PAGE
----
About Unit Audio
Terry and Peanut all beered and cat nipped out
My name is Terry Auger. I serve as Chief Engineer and Mad Scientist at Unit Audio.
I began playing music professionally at age 16 and did so as my only source of income for 21 years. My hobby during that period was woodworking. In 1986 I gave up the road as a musician to do woodworking full time. I continued music as a hobby and created (like many of you I am sure) a computer based studio in my home. After purchasing high end microphone pre amps, microphones and studio monitors and still not quite getting the sound I wanted, I turned to the room and it's acoustics. I read many articles on the importance of sound treatment in the studio environment. I then began to treat my control room. It worked fine but I still needed something to keep sounds from all running together while I was tracking. Baffles and gobos I had seen were either way to bulky and heavy to move around or did not work well for height situations such as low enough for guitar amps and high enough for vocals. Also none of the available baffles could be angled to tame any ceiling reflections or to help drum set ups.
Hence The Baffle-Unit, a portable lightweight adjustable sound baffle. I could not find anything like this anywhere so I decided to design and build baffles that could and would fill my needs. The design of the baffle is quite simple. It consists of a sturdy hard wood frame and urethane foam. The fact that it is adjustable and light weight makes it very appealing for recording studios and control rooms of any size. Note: The Baffle-Unit baffles are meant for sound absorption. They will not block sound from going through them. They work great for calming down full-frequency waves and echoes in normal size rooms.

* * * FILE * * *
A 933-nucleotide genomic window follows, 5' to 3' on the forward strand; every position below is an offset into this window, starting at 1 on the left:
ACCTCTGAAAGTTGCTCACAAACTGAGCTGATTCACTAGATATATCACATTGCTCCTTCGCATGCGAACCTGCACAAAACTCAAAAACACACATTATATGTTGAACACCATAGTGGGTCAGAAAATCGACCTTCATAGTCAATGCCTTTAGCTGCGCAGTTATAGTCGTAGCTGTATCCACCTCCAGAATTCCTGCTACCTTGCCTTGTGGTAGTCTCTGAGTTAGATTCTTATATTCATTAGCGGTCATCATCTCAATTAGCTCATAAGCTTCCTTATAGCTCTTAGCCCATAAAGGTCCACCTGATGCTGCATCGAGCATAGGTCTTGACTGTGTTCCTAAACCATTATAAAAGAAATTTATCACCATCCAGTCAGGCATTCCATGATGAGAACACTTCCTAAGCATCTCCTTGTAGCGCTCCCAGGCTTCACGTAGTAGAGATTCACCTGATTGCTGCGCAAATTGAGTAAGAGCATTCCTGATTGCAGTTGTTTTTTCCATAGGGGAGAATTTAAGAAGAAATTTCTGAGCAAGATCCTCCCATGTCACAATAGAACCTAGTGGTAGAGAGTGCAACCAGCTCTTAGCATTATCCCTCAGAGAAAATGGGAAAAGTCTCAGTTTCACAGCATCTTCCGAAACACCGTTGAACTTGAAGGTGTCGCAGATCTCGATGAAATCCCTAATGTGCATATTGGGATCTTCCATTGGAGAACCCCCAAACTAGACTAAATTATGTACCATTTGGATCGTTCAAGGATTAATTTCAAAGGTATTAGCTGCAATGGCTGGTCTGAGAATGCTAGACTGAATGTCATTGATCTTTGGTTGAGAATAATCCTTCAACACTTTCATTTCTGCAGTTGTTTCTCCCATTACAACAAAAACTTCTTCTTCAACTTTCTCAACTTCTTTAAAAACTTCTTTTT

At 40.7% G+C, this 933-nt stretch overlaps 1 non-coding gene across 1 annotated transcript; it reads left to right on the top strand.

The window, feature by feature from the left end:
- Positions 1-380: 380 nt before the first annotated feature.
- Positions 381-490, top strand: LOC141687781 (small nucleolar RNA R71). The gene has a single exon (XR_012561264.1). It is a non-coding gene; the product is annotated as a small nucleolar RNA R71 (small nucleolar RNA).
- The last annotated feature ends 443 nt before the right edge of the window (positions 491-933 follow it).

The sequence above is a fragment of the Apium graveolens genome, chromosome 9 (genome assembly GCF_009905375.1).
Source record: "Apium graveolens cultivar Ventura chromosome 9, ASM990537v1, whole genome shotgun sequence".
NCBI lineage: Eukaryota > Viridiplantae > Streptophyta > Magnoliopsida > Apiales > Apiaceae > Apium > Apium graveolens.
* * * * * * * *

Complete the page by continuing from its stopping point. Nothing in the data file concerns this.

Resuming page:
A Word About The Analog Summing Mixers.With modern DAW software, mixing within the computer has resulted in some great sounding recordings, but I have long been intrigued by the concept of analog summing. I was not prepared to pay $800.00 or more to test that theory, so I engineered and built my own. Then to test the theory, I set out to see if there was any difference in the mixed sound. Much to my amazement and pleasure, I did notice a subtle but very pleasing difference in the stereo separation and placement of the instruments compared to my In the Box mixes."
Q: Is analog summing going to make your recordings sound like a Nashville studio with a billion dollars worth of equipment?
A: Probably not, but you will notice a difference in your mixes using a Unit Audio summing mixer.
The Unit Audio summing mixers are pretty simple to set up. Once you have the mixer connected it can simply stay in your recording mix path. There really is no need to disconnect it. All you have to do is run cables out of your converter outputs to the Unit Audio summing mixer balanced line inputs. You then run cables out of the Unit Audio summing mixer balanced microphone level outputs into two channels of your microphone preamp. It is a good idea to have both preamp channels be alike. The microphone pre that you use dictates the final sound that you will get in your mix. The final stage of setting up is to come out of your microphone pre into two input channels of your converter and mix to stereo in your DAW. Because of the passive circuit in the Unit Audio mixers, there will be about 30db of gain loss. This is why you need the mic pre at this stage. The really pricey summing mixers have make up gain built in which in turn creates a final mix of whatever coloring that particular circuit adds. By using your own preamps you can adjust your final mix sound by the character of each individual pre amp. It is pretty cool. I will be happy to answer any questions you might have about set up, or anything. Send an email to firstname.lastname@example.org, or use the email submission form on the contact page.